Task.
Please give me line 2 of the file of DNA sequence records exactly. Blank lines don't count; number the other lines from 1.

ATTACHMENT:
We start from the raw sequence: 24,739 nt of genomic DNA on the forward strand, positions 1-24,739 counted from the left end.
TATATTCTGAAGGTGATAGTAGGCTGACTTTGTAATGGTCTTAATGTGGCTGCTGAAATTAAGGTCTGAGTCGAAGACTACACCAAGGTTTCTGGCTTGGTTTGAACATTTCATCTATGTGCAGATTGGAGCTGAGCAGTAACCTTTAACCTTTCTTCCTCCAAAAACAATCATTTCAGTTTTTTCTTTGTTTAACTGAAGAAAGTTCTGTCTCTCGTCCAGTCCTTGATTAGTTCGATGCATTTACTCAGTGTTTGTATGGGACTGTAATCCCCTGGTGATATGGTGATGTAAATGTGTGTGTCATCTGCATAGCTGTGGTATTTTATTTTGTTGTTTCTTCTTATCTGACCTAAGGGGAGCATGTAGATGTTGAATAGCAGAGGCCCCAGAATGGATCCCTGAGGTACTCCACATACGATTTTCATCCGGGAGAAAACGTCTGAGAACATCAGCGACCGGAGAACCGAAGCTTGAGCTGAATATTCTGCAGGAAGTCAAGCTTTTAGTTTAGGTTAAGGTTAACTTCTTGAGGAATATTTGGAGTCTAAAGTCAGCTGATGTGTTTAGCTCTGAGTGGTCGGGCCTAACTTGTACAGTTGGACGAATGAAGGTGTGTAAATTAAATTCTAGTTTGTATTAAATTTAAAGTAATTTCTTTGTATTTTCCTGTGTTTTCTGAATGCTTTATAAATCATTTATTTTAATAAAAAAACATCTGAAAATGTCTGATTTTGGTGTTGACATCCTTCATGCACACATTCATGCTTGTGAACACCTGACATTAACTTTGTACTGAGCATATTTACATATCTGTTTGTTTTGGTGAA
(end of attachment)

TATATTCTGAAGGTGATAGTAGGCTGACTTTGTAATGGTCTTAATGTGGCTGCTGAAATTAAGGTCTGAGTCGAAGACTACACCAAGGTTTCTGGCTTGGTTTGAACATTTCATCTATGTGCAGATTGGAGCTGAGCAGTAACCTTTAACCTTTCTTCCTCCAAAAACAATCATTTCAGTTTTTTCTTTGTTTAACTGAAGAAAGTTCTGTCTCTCGTCCAGTCCTTGATTAGTTCGATGCATTTACTCAGTGTTTGTATGGGACTGTAATCCCCTGGTGATATGGTGATGTAAATGTGTGTGTCATCTGCATAGCTGTGGTATTTTATTTTGTTGTTTCTTCTTATCTGACCTAAGGGGAGCATGTAGATGTTGAATAGCAGAGGCCCCAGAATGGATCCCTGAGGTACTCCACATACGATTTTCATCCGGGAGAAAACGTCTGAGAACATCAGCGACCGGAGAACCGAAGCTTGAGCTGAATATTCTGCAGGAAGTCAAGCTTTTAGTTTAGGTTAAGGTTAACTTCTTGAGGAATATTTGGAGTCTAAAGTCAGCTGATGTGTTTAGCTCTGAGTGGTCGGGCCTAACTTGTACAGTTGGACGAATGAAGGTGTGTAAATTAAATTCTAGTTTGTATTAAATTTAAAGTAATTTCTTTGTATTTTCCTGTGTTTTCTGAATGCTTTATAAATCATTTATTTTAATAAAAAAACATCTGAAAATGTCTGATTTTGGTGTTGACATCCTTCATGCACACATTCATGCTTGTGAACACCTGACATTAACTTTGTACTGAGCATATTTACATATCTGTTTGTTTTGGTGAA